Search results for 'Debra Berghoffen' (try it on Scholar)

504 found
Order:
  1.  60
    Debra Berghoffen (2001). Menage À Trois: Freud, Beauvoir, and the Marquis de Sade. [REVIEW] Continental Philosophy Review 34 (2):151-163.
    Without rejecting Simone de Beauvoir's often cited feminist agenda, this paper takes up her less frequently noted insight – that woman's existence as the inessential other is more than a consequence of material dependency, and political inequality. This insight traces women's subordinated status to the effect of a patriarchal desire that produces and is sustained by a political imaginary that is not economically grounded and is not undermined by women's economic or political progress. Taking up this insight, this paper reads (...)
    Direct download (6 more)  
     
    Export citation  
     
    My bibliography  
  2.  13
    Z. Basil Debra, S. Runte Mary & Cathy Barr M. Easwaramoorthy (forthcoming). Company Support for Employee Volunteering: A National Survey of Companies in Canada. Journal of Business Ethics.
    Company support for employee volunteerism (CSEV) benefits companies, employees, and society while helping companies meet the expectations of corporate social responsibility (CSR). A nationally representative telephone survey of 990 Canadian companies examined CSEV through the lens of Porter and Kramer’s (2006, ‘Strategy and society: the link between competitive advantage and corporate social responsibility’, Harvard Business Review , 78–92.) CSR model. The results demonstrated that Canadian companies passively support employee volunteerism in a variety of ways, such as allowing employees to take (...)
    Translate
      Direct download  
     
    Export citation  
     
    My bibliography  
  3. P. C. Peters Debra, T. Bestelmeyer Brandon & K. Knapp Alan (2011). Perspectives on Global Change Theory. In Samuel M. Scheiner & Michael R. Willig (eds.), The Theory of Ecology. The University of Chicago Press
     
    Export citation  
     
    My bibliography  
  4. Morris Debra (2003). Surety Wives in the House of Lords: Time for Solicitors Toget Real'? Royal Bank of Scotland Plc V. Etridge (No. 2)[2001] 4 All Er 449. [REVIEW] Feminist Legal Studies 11 (1).
    No categories
     
    Export citation  
     
    My bibliography  
  5.  2
    A. J. Walsh, Noxious Markets, Inequality and Social Meanings: Review of 'Why Some Things Should Not Be for Sale: The Moral Limits of Markets', by Debra Satz, New York: Oxford University Press, 2010, Xi + 252 Pp., US$35.00 , ISBN 978-0-19-531159-4. [REVIEW]
    Noxious markets, inequality and social meanings In this thoughtful and timely book, Debra Satz provides a convincing justificatory framework for our ongoing discomfort at the intrusion of markets into many areas of our lives that hitherto had been free from commercial influence. Her central problem is the commodification of everyday life. We inhabit social worlds which are highly commodified and in which the market is often prescribed as a universal panacea for any social problem we confront. Yet despite such (...)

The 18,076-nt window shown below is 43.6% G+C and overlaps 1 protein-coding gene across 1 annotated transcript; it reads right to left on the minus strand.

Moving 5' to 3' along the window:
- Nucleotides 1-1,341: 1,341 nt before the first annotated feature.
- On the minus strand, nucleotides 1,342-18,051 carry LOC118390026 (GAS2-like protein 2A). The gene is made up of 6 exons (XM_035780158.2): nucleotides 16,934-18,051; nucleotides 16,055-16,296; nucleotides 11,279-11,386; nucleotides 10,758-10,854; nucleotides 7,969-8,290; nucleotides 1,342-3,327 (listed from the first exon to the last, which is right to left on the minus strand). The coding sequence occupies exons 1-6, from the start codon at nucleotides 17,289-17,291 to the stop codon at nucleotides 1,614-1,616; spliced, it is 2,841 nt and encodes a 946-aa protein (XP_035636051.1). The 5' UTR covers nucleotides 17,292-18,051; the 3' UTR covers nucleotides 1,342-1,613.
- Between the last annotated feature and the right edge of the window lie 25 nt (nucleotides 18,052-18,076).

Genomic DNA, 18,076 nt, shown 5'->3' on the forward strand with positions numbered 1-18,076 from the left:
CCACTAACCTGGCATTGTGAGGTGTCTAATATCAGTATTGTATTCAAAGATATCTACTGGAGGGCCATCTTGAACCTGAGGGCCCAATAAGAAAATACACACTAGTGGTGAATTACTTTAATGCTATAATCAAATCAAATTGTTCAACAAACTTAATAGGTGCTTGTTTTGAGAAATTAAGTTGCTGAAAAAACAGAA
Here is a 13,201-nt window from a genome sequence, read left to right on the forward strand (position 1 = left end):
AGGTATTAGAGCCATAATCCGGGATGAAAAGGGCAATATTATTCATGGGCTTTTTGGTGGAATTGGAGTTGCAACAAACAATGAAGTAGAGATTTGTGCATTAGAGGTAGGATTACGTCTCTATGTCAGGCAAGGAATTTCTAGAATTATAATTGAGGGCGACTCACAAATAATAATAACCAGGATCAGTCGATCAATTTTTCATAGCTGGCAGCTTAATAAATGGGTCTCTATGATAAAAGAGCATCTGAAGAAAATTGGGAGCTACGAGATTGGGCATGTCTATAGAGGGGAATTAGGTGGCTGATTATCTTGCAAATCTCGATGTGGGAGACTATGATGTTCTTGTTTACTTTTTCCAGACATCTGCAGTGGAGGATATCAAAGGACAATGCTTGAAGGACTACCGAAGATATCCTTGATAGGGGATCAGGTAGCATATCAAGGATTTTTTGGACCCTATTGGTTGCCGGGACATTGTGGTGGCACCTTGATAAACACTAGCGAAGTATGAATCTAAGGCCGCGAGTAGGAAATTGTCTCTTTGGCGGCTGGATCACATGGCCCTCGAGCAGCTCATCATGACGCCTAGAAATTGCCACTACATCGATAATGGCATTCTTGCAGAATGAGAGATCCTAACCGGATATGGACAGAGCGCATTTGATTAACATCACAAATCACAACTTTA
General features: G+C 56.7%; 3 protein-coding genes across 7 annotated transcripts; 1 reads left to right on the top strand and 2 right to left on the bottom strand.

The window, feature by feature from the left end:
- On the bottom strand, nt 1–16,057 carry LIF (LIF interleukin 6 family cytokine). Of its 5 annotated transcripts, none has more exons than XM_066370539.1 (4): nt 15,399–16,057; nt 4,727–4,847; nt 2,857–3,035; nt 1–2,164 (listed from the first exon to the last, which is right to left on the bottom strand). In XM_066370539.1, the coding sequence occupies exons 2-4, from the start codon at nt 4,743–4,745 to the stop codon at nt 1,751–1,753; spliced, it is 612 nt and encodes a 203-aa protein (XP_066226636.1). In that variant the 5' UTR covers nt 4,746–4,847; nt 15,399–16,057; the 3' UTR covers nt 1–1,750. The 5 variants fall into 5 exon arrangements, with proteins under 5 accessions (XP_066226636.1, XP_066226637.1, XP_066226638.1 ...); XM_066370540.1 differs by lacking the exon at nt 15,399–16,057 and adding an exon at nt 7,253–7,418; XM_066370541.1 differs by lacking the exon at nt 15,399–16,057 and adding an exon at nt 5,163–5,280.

No categories
    Direct download  
     
    Export citation  
     
    My bibliography  
  6.  7
    Debra Pentecost (1993). Book Review: Media and War: An Essay Review by Debra Pentecost. [REVIEW] Journal of Mass Media Ethics 8 (3):182 – 188.
    Direct download  
     
    Export citation  
     
    My bibliography  
  7. Debra Satz (2010). Ethics, Economics, and Markets: An Interview with Debra Satz. Erasmus Journal for Philosophy and Economics 3 (1):68-88.
  8.  5
    Dirk Baltzly (forthcoming). Second Sailing: Alternative Perspectives on Plato, Edited by Nails, Debra, and Harold Tarrant. Australasian Journal of Philosophy:1-1.
    No categories
    Direct download (4 more)  
     
    Export citation  
     
    My bibliography  
  9.  33
    David Schmidtz (2011). Debra Satz: Why Some Things Should Not Be for Sale: The Moral Limits of Markets. Journal of Philosophy 108 (4):219-223.
    Direct download  
     
    Export citation  
     
    My bibliography  
  10.  45
    J. S. Swindell Blumenthal-Barby (2010). Harry G. Frankfurt (Author), Christine Korsgaard (Commentary), Michael Bratman (Commentary), Meir Dan-Cohen (Commentary), Debra Satz (Editor), Taking Ourselves Seriously and Getting It Right. [REVIEW] Journal of Value Inquiry 44 (1):117-121.
    Taking Ourselves Seriously and Getting It Right is written in a manner that is accessible to all. Frankfurt’s arguments are, as usual, clear and persuasive. Korsgaard’s, Bratman’s, and Dan-Cohen’s comments are thought provoking. There are, however, two main areas in which Frankfurt’s arguments need clarification (the notion of wholehearted identification, and the concept of ambivalence), and there are misunderstandings of Frankfurt at work in Korsgaard’s (relationship between the self and the will, and concept of the will for Frankfurt) and Bratman’s (...)
    Translate
      Direct download  
     
    Export citation  
     
    My bibliography  
  11.  21
    Rutger Claassen (2012). Why Some Things Should Not Be For Sale: The Moral Limits of Markets, by Debra Satz. Business Ethics Quarterly 22 (3):585-597.
    Direct download (6 more)  
     
    Export citation  
     
    My bibliography  
  12.  11
    David J. Murphy (2004). The People of Plato: A Prosopography of Plato and Other Socratics, by Debra Nails. Ancient Philosophy 24 (1):197-201.
    Direct download (4 more)  
     
    Export citation  
     
    My bibliography  
  13.  25